In the short to medium term, improving standards of what is collected by competent authorities with respect to whom and by when as well as centralisation of information held by respective supervised firms may allow for better strategic steering of their supervisory engagement with the respective competent authorities. It may also serve as a good means to be able to also correct information where it is incorrectly or incompletely recorded in ESA-IS or otherwise be held by a competent authority in the ESFS. This approach may be useful both for historic assessments as well as on a going-forward basis both as ESA-IS begins operation and equally as respective fit & proper guidelines (see separate coverage on both the ESAs and the Banking Union authorities’ rules in this area) may change over the next supervisory cycles.

Over the longer term, such centralisation may also benefit from equally capturing such information that has been shared in similar fit & proper assessments conducted by respective authorities in non-EU jurisdictions, in particular if the EU looks (or ahead of any pan-EU rulemaking response, individual Member States take action) to further build upon fit & proper requirements and introduce more comprehensive individual accountability regimes as is already the case in certain Member States and supervisory priorities of individual NCAs.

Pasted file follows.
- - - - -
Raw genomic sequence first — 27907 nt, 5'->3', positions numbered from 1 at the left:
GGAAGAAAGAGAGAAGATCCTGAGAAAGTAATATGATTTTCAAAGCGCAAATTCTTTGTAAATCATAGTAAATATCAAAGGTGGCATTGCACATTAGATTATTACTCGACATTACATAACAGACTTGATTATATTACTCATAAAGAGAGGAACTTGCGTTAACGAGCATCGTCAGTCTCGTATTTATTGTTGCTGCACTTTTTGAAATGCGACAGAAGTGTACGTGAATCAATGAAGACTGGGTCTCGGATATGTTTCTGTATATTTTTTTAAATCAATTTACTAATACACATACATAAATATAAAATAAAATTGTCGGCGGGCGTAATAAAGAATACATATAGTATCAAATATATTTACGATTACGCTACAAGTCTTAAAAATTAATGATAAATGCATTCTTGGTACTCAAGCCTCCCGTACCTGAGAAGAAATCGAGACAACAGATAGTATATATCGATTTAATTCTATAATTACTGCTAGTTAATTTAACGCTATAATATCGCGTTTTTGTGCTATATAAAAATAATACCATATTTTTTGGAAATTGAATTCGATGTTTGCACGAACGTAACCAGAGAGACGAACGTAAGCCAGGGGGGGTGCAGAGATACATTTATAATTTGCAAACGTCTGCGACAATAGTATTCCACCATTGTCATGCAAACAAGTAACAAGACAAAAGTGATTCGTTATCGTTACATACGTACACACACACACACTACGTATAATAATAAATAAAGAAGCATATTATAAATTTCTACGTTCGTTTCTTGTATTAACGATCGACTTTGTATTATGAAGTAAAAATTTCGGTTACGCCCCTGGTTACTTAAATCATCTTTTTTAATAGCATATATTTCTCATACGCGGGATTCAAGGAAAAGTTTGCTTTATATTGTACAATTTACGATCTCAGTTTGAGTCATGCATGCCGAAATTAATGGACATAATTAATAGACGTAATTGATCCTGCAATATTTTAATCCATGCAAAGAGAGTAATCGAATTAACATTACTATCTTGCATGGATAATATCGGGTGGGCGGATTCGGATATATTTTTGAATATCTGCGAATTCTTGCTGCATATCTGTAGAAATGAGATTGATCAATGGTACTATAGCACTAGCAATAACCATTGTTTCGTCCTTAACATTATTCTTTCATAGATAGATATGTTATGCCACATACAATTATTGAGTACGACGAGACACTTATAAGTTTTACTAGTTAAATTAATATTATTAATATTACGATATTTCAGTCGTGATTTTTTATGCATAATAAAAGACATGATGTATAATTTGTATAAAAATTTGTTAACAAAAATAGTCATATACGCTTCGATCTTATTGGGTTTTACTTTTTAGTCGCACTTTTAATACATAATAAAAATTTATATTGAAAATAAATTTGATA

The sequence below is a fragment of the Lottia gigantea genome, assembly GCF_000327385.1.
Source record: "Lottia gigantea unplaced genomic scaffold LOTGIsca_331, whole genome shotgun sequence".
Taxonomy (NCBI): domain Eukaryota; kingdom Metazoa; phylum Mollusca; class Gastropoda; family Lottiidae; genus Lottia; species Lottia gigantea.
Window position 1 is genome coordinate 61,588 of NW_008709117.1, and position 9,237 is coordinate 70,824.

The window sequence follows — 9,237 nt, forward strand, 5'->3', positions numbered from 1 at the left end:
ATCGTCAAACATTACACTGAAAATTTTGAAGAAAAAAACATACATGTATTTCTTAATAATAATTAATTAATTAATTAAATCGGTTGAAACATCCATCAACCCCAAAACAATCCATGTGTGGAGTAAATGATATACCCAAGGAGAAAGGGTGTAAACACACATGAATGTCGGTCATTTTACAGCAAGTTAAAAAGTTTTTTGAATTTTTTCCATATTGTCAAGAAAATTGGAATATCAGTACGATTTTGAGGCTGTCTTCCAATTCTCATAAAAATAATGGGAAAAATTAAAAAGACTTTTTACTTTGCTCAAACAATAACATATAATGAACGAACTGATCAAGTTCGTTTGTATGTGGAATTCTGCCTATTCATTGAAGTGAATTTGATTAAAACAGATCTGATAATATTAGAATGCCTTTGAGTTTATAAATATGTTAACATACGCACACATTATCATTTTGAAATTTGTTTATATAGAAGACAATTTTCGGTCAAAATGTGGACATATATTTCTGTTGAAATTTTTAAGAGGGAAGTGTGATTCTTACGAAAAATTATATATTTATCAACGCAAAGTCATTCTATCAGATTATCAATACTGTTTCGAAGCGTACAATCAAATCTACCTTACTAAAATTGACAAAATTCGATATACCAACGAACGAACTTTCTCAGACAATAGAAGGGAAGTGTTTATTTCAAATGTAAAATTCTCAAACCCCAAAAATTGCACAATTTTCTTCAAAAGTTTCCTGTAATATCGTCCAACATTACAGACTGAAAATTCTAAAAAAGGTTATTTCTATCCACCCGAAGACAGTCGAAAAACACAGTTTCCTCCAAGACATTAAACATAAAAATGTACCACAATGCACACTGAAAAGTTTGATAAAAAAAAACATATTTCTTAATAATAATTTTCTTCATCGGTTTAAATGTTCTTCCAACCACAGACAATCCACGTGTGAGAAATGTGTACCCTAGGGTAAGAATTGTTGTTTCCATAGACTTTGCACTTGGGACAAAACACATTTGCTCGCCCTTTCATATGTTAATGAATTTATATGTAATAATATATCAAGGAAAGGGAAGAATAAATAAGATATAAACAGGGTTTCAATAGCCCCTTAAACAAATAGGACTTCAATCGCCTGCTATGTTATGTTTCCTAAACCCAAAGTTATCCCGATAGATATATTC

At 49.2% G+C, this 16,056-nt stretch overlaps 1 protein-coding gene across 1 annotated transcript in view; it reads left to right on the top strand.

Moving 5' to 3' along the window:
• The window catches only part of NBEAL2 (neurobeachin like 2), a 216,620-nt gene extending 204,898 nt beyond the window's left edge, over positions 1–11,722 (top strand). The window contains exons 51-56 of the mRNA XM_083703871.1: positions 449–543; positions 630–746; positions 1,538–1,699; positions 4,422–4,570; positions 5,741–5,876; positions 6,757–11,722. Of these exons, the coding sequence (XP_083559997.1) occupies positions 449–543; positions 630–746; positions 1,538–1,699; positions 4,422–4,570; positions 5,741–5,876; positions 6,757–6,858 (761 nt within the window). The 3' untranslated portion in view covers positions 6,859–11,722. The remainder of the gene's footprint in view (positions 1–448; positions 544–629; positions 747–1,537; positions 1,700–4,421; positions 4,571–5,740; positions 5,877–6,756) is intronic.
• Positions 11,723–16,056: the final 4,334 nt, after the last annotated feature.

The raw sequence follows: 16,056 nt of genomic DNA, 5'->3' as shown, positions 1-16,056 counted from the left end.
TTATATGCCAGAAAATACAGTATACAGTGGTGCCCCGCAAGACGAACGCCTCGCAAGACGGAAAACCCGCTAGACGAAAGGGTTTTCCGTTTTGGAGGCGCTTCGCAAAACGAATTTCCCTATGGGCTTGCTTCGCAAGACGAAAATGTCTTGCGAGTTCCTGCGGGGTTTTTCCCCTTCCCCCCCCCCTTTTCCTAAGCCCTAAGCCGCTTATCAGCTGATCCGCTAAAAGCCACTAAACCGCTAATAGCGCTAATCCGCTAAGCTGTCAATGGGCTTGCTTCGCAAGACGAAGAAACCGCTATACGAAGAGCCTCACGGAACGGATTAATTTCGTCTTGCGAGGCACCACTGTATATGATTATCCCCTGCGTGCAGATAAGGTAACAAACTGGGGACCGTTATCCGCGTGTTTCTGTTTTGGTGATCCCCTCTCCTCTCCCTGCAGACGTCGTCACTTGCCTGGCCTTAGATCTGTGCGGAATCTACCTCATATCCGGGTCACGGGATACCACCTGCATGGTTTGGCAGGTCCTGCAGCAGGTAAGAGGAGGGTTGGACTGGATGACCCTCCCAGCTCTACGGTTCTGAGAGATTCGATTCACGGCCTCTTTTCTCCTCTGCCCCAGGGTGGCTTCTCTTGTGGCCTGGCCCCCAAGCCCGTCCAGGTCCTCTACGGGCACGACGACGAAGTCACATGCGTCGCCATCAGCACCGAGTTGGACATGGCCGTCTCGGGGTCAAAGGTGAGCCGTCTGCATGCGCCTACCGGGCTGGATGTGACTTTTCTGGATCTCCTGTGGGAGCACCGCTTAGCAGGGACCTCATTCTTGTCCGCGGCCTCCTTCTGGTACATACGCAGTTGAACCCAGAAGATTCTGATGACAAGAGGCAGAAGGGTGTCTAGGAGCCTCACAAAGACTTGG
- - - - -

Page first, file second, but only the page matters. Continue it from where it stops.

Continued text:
About us

PwC Legal is assisting a number of financial services firms and market participants in forward planning for changes stemming from relevant related developments. We have assembled a multi-disciplinary and multijurisdictional team of sector experts to support clients navigate challenges and seize opportunities as well as to proactively engage with their market stakeholders and regulators.  

Moreover, we have developed a number of RegTech and SupTech tools for supervised firms, including PwC Legal’s Rule Scanner tool, backed by a trusted set of managed solutions from PwC Legal Business Solutions, allowing for horizon scanning and risk mapping of all legislative and regulatory developments as well as sanctions and fines from more than 1,500 legislative and regulatory policymakers and other industry voices in over 170 jurisdictions impacting financial services firms and their business.  

Moreover, in leveraging our Rule Scanner technology, we offer a further solution for clients to digitise financial services firms’ relevant internal policies and procedures, create a comprehensive documentation inventory with an established documentation hierarchy and embedded glossary that has version control over a defined backward plus forward looking timeline to be able to ensure changes in one policy are carried through over to other policy and procedure documents, critical path dependencies are mapped and legislative and regulatory developments are flagged where these may require actions to be taken in such policies and procedures.   

If you would like to discuss any of the developments mentioned above, or how they may affect your business more generally, please contact any of our key contacts or PwC Legal’s RegCORE Team via or our website.